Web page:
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Things getting better and better for Burns

by Larry Wigge / NHL.com

Brent Burns was the Minnesota Wild's First round choice in the 2003 NHL Entry Draft.
Brent Burns highlights
Good day. Actually, there have been a lot of great days for Minnesota defenseman Brent Burns this season.

As Burns reached for a shirt from his locker after a game in St. Louis last month, teammate Pavol Demitra pointed to a tattoo adorning the back of the 6-foot-5, 219-pound defenseman.

It said, "I now have nothing but good days and great days." It is a quote that honors the fighting spirit of Lance Armstrong, who overcame cancer to win the Tour de France seven times.

Demitra then added, "This was a really great day, Burnzie."

Actually, it was a great two days for Burns, who had scored the game-winning goal for the second straight day -- giving the Wild overtime and shootout victories against the New York Islanders and Blues, respectively.

Burns' goal against the Isles came when he jumped into the play and scored his third career overtime winner. He put an exclamation point on the victory against the Blues a day later with a move most defensemen wouldn't even attempt. As he charged down the ice, he stutter-stepped as he approached the net and drew the puck back. St. Louis goalie Manny Legace bit on the move, leaving Burns an empty net in which to lift the puck.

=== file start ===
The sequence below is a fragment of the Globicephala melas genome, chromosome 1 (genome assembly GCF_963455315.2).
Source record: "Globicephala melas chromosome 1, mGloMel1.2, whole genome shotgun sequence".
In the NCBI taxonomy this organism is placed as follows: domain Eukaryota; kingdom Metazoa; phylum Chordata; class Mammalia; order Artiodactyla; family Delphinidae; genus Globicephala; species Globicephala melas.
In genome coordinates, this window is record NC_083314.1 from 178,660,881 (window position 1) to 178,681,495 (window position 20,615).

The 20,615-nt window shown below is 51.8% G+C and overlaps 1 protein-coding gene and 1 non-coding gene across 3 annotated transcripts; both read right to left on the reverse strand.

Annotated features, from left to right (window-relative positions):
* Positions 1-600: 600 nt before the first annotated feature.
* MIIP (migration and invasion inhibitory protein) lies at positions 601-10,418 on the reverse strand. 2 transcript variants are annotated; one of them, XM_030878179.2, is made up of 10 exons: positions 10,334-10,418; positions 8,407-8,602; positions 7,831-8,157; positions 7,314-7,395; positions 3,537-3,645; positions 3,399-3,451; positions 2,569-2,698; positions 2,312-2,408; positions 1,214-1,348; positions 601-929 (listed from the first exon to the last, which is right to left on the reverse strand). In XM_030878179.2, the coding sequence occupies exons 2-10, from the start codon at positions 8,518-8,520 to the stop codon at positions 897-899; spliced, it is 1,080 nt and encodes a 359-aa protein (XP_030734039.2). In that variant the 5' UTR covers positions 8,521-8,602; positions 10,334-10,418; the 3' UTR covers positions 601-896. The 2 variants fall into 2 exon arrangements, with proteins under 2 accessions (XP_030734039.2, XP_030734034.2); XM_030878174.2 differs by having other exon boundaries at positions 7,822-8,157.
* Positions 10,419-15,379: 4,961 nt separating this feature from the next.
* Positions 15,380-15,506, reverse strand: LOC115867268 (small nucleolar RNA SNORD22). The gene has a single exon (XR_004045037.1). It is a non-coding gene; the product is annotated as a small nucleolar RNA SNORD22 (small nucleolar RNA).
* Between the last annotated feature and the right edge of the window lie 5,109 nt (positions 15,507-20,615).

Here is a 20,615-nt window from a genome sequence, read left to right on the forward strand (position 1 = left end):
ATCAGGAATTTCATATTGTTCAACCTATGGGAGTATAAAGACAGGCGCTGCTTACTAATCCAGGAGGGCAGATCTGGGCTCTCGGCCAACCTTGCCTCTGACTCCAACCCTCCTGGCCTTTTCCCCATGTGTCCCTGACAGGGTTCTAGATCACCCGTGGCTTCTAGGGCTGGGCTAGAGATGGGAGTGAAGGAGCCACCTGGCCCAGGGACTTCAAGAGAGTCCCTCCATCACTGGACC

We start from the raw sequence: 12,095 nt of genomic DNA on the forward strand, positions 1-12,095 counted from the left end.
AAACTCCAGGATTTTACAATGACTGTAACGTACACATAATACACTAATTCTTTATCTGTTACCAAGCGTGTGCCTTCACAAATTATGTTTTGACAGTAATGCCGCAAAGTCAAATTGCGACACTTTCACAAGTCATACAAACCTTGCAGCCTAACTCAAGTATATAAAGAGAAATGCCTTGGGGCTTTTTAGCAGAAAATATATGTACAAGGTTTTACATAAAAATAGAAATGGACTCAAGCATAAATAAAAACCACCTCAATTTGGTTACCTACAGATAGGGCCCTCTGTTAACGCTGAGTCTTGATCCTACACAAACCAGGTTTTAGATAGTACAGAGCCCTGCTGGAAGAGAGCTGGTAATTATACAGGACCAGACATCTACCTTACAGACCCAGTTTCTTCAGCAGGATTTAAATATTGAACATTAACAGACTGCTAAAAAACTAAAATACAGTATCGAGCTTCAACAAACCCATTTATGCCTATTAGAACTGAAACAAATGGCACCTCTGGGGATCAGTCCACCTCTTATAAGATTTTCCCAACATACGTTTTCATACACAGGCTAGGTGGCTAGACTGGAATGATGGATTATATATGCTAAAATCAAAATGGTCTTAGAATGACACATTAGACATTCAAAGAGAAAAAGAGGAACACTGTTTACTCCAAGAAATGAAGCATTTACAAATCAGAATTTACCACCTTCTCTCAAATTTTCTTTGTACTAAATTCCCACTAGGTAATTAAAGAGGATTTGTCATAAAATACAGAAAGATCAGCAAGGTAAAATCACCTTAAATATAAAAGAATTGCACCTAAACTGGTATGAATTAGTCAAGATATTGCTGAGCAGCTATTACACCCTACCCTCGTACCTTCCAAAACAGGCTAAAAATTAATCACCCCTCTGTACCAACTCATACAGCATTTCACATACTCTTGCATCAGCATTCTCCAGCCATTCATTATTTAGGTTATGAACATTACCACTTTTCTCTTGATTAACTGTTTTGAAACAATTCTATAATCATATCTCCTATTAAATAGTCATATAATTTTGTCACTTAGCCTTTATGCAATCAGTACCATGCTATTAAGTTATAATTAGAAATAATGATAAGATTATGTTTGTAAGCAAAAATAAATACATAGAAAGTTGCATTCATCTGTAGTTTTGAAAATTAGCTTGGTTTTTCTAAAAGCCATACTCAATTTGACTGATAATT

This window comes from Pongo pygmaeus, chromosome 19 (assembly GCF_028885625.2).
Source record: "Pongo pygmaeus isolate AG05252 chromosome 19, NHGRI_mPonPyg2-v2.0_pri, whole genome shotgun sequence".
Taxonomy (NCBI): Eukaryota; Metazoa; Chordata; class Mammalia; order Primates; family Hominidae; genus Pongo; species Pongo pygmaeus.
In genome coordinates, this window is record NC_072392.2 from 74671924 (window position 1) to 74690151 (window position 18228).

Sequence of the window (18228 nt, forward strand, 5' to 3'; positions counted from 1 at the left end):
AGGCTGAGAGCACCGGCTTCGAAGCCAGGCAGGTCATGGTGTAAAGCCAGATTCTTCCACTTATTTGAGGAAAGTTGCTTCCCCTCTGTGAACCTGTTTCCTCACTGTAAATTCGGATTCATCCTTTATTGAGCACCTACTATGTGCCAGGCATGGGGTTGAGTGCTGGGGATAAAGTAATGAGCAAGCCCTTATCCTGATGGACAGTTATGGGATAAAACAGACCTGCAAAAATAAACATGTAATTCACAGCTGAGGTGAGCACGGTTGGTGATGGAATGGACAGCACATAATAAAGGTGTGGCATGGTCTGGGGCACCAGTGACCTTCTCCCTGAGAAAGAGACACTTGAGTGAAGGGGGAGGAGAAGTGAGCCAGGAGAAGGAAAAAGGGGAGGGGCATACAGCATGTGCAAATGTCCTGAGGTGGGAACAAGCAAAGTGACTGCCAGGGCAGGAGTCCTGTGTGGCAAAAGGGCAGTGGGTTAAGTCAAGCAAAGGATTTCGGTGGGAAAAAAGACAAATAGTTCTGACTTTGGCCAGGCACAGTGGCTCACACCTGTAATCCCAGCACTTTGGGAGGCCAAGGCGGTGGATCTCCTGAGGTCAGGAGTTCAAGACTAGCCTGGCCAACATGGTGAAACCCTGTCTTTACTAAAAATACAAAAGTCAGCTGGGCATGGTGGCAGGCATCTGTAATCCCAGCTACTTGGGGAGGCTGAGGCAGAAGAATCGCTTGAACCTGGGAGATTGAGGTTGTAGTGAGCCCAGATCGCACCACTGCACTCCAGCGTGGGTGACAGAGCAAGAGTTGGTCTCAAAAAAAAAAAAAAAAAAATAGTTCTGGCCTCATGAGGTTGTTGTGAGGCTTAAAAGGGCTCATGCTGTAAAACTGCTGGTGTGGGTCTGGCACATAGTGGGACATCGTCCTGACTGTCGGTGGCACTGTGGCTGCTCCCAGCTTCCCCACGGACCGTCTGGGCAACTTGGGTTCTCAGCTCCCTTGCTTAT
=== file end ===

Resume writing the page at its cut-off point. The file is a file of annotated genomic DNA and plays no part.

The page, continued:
After the overtime game-winner, Wild coach Jacques Lemaire talked about Burns' potential to skate and recover defensively, his good touch around the net and the fact that Burns' skills give him the right to take chances that lesser defensemen don't get.

The shootout attempt was something completely different. It came in the sixth round, and only after assistant coach Mario Tremblay lobbied hard for Lemaire to choose Burns for his first career shootout opportunity.

Burns admitted he had no clue what he was going to do, that his creativity took over at that point.

"I remember I saw my buddy Ryan Getzlaf make that move a couple of times at the World Junior tournament, so I thought I'd give it a try," Burns said. "Hey, he's the one who's got the hands and all the moves, not me.

"Seriously, I had all I could do to not trip over my own feet."

If you haven't heard much about the 23-year-old forward-turned-defenseman, stick around. The 20th pick overall by the Wild in the 2003 NHL Entry Draft (one pick behind Getzlaf) quickly is rewriting the Wild record book for all things offensive this season.